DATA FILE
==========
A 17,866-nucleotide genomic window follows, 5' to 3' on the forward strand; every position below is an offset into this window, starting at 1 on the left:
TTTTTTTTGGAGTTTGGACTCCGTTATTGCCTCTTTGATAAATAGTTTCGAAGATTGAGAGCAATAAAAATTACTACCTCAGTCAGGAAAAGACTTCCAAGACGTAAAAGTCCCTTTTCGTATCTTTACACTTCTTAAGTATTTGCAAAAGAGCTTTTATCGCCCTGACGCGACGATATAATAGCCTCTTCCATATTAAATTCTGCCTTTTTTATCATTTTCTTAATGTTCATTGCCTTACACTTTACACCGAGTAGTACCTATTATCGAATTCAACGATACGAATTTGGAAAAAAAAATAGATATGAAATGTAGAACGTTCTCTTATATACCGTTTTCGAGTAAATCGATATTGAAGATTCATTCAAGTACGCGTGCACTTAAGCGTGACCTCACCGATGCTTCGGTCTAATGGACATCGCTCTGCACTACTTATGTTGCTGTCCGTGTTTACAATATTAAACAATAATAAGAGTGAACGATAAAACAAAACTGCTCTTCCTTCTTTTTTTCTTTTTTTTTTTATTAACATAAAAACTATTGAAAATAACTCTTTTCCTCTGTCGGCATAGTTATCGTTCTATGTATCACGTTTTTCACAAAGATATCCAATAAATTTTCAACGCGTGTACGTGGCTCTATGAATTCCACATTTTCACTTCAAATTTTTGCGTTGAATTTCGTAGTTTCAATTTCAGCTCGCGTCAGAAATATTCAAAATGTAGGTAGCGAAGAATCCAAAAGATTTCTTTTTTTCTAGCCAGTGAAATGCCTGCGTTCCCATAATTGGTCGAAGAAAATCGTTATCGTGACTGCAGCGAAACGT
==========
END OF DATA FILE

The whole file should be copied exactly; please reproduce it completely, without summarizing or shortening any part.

A 17,866-nucleotide genomic window follows, 5' to 3' on the forward strand; every position below is an offset into this window, starting at 1 on the left:
TTTTTTTTGGAGTTTGGACTCCGTTATTGCCTCTTTGATAAATAGTTTCGAAGATTGAGAGCAATAAAAATTACTACCTCAGTCAGGAAAAGACTTCCAAGACGTAAAAGTCCCTTTTCGTATCTTTACACTTCTTAAGTATTTGCAAAAGAGCTTTTATCGCCCTGACGCGACGATATAATAGCCTCTTCCATATTAAATTCTGCCTTTTTTATCATTTTCTTAATGTTCATTGCCTTACACTTTACACCGAGTAGTACCTATTATCGAATTCAACGATACGAATTTGGAAAAAAAAATAGATATGAAATGTAGAACGTTCTCTTATATACCGTTTTCGAGTAAATCGATATTGAAGATTCATTCAAGTACGCGTGCACTTAAGCGTGACCTCACCGATGCTTCGGTCTAATGGACATCGCTCTGCACTACTTATGTTGCTGTCCGTGTTTACAATATTAAACAATAATAAGAGTGAACGATAAAACAAAACTGCTCTTCCTTCTTTTTTTCTTTTTTTTTTTATTAACATAAAAACTATTGAAAATAACTCTTTTCCTCTGTCGGCATAGTTATCGTTCTATGTATCACGTTTTTCACAAAGATATCCAATAAATTTTCAACGCGTGTACGTGGCTCTATGAATTCCACATTTTCACTTCAAATTTTTGCGTTGAATTTCGTAGTTTCAATTTCAGCTCGCGTCAGAAATATTCAAAATGTAGGTAGCGAAGAATCCAAAAGATTTCTTTTTTTCTAGCCAGTGAAATGCCTGCGTTCCCATAATTGGTCGAAGAAAATCGTTATCGTGACTGCAGCGAAACGT